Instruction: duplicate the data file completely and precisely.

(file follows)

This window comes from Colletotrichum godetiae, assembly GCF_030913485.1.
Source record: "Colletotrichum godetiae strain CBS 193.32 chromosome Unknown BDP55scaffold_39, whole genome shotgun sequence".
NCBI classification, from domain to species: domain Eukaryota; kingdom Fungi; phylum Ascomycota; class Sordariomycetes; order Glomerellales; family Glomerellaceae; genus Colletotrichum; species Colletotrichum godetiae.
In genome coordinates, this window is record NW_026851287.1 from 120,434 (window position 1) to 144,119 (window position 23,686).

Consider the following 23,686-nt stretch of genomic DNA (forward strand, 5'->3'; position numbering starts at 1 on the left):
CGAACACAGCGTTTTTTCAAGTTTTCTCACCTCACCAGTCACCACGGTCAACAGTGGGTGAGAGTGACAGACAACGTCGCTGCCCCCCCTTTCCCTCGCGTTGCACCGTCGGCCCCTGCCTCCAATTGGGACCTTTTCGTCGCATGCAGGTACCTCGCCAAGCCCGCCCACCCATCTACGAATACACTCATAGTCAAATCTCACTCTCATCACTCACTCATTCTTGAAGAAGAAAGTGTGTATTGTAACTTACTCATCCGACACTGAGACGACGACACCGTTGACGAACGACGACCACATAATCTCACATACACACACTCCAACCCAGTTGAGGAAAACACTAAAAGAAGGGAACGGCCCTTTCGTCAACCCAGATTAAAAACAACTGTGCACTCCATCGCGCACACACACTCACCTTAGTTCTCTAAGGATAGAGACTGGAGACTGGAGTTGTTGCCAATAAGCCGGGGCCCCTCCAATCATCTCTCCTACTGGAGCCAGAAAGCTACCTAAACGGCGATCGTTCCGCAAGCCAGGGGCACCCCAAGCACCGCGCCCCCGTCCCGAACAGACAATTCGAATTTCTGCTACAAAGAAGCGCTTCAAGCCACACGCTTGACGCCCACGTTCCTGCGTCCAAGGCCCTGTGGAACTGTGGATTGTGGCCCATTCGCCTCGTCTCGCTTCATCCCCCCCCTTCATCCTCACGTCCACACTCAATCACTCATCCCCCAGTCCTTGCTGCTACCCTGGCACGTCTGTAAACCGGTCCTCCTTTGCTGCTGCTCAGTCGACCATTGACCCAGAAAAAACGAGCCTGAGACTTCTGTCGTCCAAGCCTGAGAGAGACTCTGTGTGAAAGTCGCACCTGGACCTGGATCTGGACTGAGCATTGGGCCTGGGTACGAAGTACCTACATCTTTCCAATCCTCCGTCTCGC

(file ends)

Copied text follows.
This window comes from Colletotrichum godetiae, assembly GCF_030913485.1.
Source record: "Colletotrichum godetiae strain CBS 193.32 chromosome Unknown BDP55scaffold_39, whole genome shotgun sequence".
NCBI classification, from domain to species: domain Eukaryota; kingdom Fungi; phylum Ascomycota; class Sordariomycetes; order Glomerellales; family Glomerellaceae; genus Colletotrichum; species Colletotrichum godetiae.
In genome coordinates, this window is record NW_026851287.1 from 120,434 (window position 1) to 144,119 (window position 23,686).

Consider the following 23,686-nt stretch of genomic DNA (forward strand, 5'->3'; position numbering starts at 1 on the left):
CGAACACAGCGTTTTTTCAAGTTTTCTCACCTCACCAGTCACCACGGTCAACAGTGGGTGAGAGTGACAGACAACGTCGCTGCCCCCCCTTTCCCTCGCGTTGCACCGTCGGCCCCTGCCTCCAATTGGGACCTTTTCGTCGCATGCAGGTACCTCGCCAAGCCCGCCCACCCATCTACGAATACACTCATAGTCAAATCTCACTCTCATCACTCACTCATTCTTGAAGAAGAAAGTGTGTATTGTAACTTACTCATCCGACACTGAGACGACGACACCGTTGACGAACGACGACCACATAATCTCACATACACACACTCCAACCCAGTTGAGGAAAACACTAAAAGAAGGGAACGGCCCTTTCGTCAACCCAGATTAAAAACAACTGTGCACTCCATCGCGCACACACACTCACCTTAGTTCTCTAAGGATAGAGACTGGAGACTGGAGTTGTTGCCAATAAGCCGGGGCCCCTCCAATCATCTCTCCTACTGGAGCCAGAAAGCTACCTAAACGGCGATCGTTCCGCAAGCCAGGGGCACCCCAAGCACCGCGCCCCCGTCCCGAACAGACAATTCGAATTTCTGCTACAAAGAAGCGCTTCAAGCCACACGCTTGACGCCCACGTTCCTGCGTCCAAGGCCCTGTGGAACTGTGGATTGTGGCCCATTCGCCTCGTCTCGCTTCATCCCCCCCCTTCATCCTCACGTCCACACTCAATCACTCATCCCCCAGTCCTTGCTGCTACCCTGGCACGTCTGTAAACCGGTCCTCCTTTGCTGCTGCTCAGTCGACCATTGACCCAGAAAAAACGAGCCTGAGACTTCTGTCGTCCAAGCCTGAGAGAGACTCTGTGTGAAAGTCGCACCTGGACCTGGATCTGGACTGAGCATTGGGCCTGGGTACGAAGTACCTACATCTTTCCAATCCTCCGTCTCGC